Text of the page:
Untether Your Desktop 3D Printer!
What is OctoPrint? It describes itself as desktop 3D printer "host software" -- a utlity that receives job files (gcode) from your "slicer" (the CAM tool that builds fabrication instructions from your digital model) and then delivers this code to the printer itself, typically via USB. A snappier way to say this: OctoPrint is a "nanny cam" for your printer. ;-)
Sure, setting up host software to run your printer from your desktop or laptop sounds like nothing new. Since the first RepRaps, the MakerBot CupCake CNC, Ultimakers, and Printrbots, there have been apps like ReplicatorG, PrintRun, and Repetier Host that hobbyist and competing printer vendors shared together as what is used to run your printer. (The slick proprietary, vendor-specific utilities came later...)
But guess what, you can run this new breed of host software on a Raspberry Pi, a BeagleBone Black, or other lightweight, affordable embedded Linux system. And these platforms bring with them opportunities to customize with the software and hardware accessories.
Third party host software is coming back into style!
3D Printer Host Software 2.0: Your Software/Hardware Automation Playground
The last few years have seen an explosion of printer tool development -- with open, innovative tools like Cura and MatterControl continuing the tradition of the open platform while machine-specific tools such as MakerBot Desktop, Formlabs PreForm, and 3D Systems Cubify hone in on hyper-machine-specific and marketplace-tie-in features. And on the horizon are universal printer platform tools such Autodesk's Spark and direct printer-driver style integration into operating systems and design packages themselves.
The game changed this past year with the newfound popularity for a new type of host software -- lean, clever web/cloud savvy software packages such as OctoPrint, AstroPrint, PrintToPeer, BotQueue, and 3DPrinterOS that can be deployed on affordable embeddable solutions such as a Raspberry Pi or BeagleBone Black, operating from clients as lightweight as webpages and custom mobile apps, bringing to any given printer (if resources exist for interfacing with the firmware!) highend features as:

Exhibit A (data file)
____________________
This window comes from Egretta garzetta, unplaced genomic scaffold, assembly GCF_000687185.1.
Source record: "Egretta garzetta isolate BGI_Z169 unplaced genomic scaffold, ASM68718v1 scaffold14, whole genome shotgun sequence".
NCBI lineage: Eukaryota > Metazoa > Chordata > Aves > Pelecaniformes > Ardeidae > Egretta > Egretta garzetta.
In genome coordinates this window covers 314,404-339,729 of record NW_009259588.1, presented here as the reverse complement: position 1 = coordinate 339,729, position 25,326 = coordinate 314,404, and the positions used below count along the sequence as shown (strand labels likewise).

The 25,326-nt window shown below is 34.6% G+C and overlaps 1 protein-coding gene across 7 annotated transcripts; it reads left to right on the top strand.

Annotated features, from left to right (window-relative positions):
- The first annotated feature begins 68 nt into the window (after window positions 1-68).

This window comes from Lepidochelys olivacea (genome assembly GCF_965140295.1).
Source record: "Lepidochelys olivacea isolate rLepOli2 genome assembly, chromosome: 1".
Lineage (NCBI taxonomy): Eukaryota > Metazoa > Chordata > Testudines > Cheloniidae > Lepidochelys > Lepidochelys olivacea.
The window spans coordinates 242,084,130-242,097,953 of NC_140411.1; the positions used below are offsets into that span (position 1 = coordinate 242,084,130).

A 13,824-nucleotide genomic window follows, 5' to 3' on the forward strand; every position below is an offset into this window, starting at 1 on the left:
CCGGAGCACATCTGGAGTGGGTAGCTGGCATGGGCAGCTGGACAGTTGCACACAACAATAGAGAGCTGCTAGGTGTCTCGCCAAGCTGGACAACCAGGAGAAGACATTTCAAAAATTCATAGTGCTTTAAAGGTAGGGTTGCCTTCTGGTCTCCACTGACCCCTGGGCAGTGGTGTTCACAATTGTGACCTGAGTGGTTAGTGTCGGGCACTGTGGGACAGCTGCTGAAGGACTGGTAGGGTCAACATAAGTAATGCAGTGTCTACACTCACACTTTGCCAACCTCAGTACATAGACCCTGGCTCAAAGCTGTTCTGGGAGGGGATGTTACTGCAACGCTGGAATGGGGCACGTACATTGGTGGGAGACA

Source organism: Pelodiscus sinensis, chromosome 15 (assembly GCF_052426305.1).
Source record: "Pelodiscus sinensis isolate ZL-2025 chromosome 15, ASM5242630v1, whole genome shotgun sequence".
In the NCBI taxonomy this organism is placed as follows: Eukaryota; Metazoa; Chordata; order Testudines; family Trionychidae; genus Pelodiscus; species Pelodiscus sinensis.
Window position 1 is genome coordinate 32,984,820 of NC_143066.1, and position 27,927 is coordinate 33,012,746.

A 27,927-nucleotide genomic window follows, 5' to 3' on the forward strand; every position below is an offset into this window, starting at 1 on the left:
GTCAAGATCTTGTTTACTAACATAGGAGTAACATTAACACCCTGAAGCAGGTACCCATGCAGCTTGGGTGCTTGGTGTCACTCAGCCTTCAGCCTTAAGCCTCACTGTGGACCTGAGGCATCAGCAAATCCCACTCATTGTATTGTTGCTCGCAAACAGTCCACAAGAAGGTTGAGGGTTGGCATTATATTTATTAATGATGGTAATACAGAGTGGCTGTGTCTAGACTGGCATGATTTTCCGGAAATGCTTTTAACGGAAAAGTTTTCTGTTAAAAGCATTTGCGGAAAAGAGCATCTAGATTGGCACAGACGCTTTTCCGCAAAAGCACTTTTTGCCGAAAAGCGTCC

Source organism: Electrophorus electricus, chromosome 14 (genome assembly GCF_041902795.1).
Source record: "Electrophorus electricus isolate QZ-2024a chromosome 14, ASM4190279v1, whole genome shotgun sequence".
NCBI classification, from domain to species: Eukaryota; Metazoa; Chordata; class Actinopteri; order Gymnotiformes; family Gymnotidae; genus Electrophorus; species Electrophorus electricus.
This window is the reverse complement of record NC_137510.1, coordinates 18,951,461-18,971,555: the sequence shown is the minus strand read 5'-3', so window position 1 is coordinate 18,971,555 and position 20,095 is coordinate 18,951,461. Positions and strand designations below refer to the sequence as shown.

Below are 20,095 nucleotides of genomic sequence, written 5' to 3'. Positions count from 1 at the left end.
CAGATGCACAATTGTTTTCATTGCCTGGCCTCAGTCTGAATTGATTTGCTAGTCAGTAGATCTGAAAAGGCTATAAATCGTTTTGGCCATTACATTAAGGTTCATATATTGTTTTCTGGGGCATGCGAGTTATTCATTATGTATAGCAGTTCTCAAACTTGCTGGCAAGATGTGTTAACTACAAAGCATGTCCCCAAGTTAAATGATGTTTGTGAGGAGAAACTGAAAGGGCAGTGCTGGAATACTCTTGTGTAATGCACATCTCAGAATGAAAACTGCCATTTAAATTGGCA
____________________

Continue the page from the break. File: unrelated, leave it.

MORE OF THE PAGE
- wireless printing
- remote job start/kill from mobile phones
- queue management that automatically logs print success data
- real-time gcode visualization
- custom automation/event hooks
- smart and port-hole machine vision
- automatic timelapse production...
- and anything else you can dream up that a featherweight Linux system can tackle.
At the heart of this rise in popularity is the open source project OctoPrint, created by software engineer Gina Häußge, and its community-distributed, easy-to-install OctoPi image.
OctoPrint + Adafruit Hardware = <3 <3 <3
Here are a few of the features bundled into OctoPrint out of the gate:
- Untether your laptop from your printer and put it on a network.
- Control your printer as if you were sitting right next to it.
- Monitor your prints from across town, or across the ocean.
- Free as in beer and speech.
- Visualize your gcode before you run your job, with realtime gcode simulation.
- Compatible with a wide range of desktop 3D printers.
Leveraging simple python scripts shared by an active community developers and any number of easy-to-use webtools, 3D printer hobbyists have more opportunities to experiment with adhoc hardware and software tweaks for their (working) 3D printer than ever before! And after you get your feet wet, the RepRap community and custom building your own printer and printer accessories await. ;-)
For this introductory guide, we will start with the easiest way to get into OctoPrint -- downloading a pre-loaded "OctoPi" SD Card image from the project maintained by Guy Sheffer, with source located here. And proceed from there to share resources to help you setup OctoPrint and configure for the desktop 3D printers currently offered at Adafruit!
Before you continue further, make sure you have some basic experience setting up a Raspberry Pi, including a modest amount of command line comfort.
These steps are intended to be easy to follow for a Pi novice. However, if you get stumped we suggest diving right into the excellent OctoPrint Google Group to find solutions or post your experiences for help from seasoned Linux users / command line jockeys to get you back in the game.
We recommend walking-through the following tutorials below before starting this project. These guides will help you get familiar with the components and get setup and configured with your Raspberry Pi:
Basic OctoPrint Hardware
A minimalist setup for an OctoPrint embedded host for your printer can be very trim indeed -- just the Pi, a good power supply (or power from the printer power supply), a USB connection to the printer, and a WiFi or ethernet network connection.
But a typical OctoPrint setup designed to take advantage of all the features might include:
Building A Custom OctoPrint Setup
My OctoPrint experimenter rig (above) rolls up a bunch of prototyping elements in one handy package. At the center of it, a quick scaffold of Open Beam mini-extruded beams trapping an Adafruit Pi Dish on top and a Mini Thermal Receipt Printer below. A 7-port USB Hub and all of the cabling is lashed to the sides and interior of the structure, making this a pretty compact experimenter rig -- that can be access, re-routed, reconfigured at a moment's notice!
Adafruit has a wide variety of components, add-ons, breakout boards, sensors, displays, and tools to take your OctoPrint rig even further. Here are a few of the areas to explore!